149. Cold Questioning

Cold calling is the infuriating practice of randomly contacting people in order to sell something that they don’t want and didn’t ask for. Don’t ask me for my opinion on this business idea!

Cold questioning is the practice of putting a random question on the board and asking pupils to solve it.

Example: GCSE revision
I have a class of critical C/D students who are sitting their GCSE in November. We have been revising prime factorisation, indices, simplifying, standard form and HCF/LCM. Today I put this question on the board:

A pair of trainers are reduced by 30%. The sale cost is £75, how much were they originally, to the nearest £1?

I was pleased to see them talk about the problem and have a go.

Students were randomly selected to share their answers and only two answers occurred – both of them wrong, but with a hint of understanding. Answer A resulted from calculating 30% of £75 and adding it on. Answer B resulted from subtracting the 30% from £75.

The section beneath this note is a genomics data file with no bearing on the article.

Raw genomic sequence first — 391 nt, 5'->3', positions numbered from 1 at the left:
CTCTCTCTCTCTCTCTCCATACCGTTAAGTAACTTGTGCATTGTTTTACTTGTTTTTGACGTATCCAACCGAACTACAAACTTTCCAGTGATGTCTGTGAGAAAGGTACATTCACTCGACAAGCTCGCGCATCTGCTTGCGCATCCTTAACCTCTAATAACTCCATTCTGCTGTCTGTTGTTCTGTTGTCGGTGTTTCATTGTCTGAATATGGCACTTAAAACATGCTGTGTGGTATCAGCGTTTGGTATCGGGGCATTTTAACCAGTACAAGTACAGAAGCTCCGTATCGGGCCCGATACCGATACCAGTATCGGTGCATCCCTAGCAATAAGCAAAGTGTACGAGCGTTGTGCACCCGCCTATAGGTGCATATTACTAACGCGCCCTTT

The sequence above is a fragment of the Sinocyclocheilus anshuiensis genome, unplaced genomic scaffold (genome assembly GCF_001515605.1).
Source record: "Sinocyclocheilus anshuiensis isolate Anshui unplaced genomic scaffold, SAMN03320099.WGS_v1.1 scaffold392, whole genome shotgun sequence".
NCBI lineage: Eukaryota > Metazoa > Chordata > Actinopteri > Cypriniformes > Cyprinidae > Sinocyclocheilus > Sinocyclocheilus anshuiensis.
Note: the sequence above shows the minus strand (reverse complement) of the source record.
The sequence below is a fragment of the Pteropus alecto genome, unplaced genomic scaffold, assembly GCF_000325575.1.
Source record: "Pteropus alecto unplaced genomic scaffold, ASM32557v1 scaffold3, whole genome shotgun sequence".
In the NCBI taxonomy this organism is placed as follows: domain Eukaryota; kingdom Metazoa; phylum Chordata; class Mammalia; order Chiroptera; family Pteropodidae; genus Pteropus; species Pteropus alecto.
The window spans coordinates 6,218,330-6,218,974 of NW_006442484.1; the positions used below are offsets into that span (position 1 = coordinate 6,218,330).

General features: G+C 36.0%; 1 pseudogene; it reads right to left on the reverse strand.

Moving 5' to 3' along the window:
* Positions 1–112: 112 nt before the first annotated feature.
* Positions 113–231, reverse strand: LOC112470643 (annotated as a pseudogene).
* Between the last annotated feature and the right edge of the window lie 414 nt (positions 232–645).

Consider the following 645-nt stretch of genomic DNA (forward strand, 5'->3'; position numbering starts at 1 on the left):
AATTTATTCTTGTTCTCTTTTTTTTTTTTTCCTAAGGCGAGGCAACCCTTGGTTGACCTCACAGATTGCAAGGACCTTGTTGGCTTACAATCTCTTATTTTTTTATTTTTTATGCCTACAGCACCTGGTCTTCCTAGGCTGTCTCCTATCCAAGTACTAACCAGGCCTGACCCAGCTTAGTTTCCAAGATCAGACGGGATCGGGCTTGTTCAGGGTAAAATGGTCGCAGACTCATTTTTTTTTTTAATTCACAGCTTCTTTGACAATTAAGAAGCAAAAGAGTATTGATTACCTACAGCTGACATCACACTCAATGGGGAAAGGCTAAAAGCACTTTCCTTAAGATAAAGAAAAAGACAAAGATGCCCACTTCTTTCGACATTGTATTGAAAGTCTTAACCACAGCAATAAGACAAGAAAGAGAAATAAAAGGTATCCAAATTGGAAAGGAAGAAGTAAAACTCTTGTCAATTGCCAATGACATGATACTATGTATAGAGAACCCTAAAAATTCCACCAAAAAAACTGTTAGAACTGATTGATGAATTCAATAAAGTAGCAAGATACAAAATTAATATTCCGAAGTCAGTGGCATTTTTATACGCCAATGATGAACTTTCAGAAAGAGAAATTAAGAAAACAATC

Now this isn’t as depressing as you may think, because as we discussed this it became evident that the class were confident calculating simple percentages – they just struggled to apply this knowledge. One student said they had used a multiplier. This opened up the task as we developed the link between reverse percentages and multipliers. Some of the class weren’t convinced, so we had a quick ‘converting percentages to multipliers, including inc/dec’ quiz. We even extended it to fraction to decimal conversion.

Finally, we looked at rounding as it was specified in the original question.

Review
I could have prepared a step-by-step revision lesson, gently taking them through these topics. I think ‘ambushing’ the class with a topic they haven’t studied for a while was more effective as they used a variety of skills to solve the problem, rather than repeat given procedures.